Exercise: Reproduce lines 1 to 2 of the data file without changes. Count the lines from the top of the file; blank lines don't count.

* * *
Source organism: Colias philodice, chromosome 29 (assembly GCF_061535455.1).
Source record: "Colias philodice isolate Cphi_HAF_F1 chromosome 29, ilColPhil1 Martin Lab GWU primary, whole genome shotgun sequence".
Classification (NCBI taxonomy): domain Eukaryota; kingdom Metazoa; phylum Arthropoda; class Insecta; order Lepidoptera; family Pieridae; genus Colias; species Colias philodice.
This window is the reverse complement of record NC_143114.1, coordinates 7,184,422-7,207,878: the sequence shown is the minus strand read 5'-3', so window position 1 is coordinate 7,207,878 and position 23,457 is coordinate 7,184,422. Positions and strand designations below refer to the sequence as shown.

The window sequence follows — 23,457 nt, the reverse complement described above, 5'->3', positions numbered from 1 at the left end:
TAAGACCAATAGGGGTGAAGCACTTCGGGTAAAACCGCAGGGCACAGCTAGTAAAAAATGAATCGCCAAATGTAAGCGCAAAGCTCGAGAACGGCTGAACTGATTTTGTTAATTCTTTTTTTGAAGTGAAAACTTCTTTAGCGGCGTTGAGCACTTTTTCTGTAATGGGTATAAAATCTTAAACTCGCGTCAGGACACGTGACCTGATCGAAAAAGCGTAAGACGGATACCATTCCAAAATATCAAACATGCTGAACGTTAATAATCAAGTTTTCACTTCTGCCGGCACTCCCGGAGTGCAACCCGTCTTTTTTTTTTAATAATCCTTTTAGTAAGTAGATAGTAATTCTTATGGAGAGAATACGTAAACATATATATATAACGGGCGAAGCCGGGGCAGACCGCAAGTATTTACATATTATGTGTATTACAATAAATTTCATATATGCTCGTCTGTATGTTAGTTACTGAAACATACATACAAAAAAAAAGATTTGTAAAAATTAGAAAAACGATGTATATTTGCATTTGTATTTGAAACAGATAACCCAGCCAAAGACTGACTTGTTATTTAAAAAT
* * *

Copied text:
Source organism: Colias philodice, chromosome 29 (assembly GCF_061535455.1).
Source record: "Colias philodice isolate Cphi_HAF_F1 chromosome 29, ilColPhil1 Martin Lab GWU primary, whole genome shotgun sequence".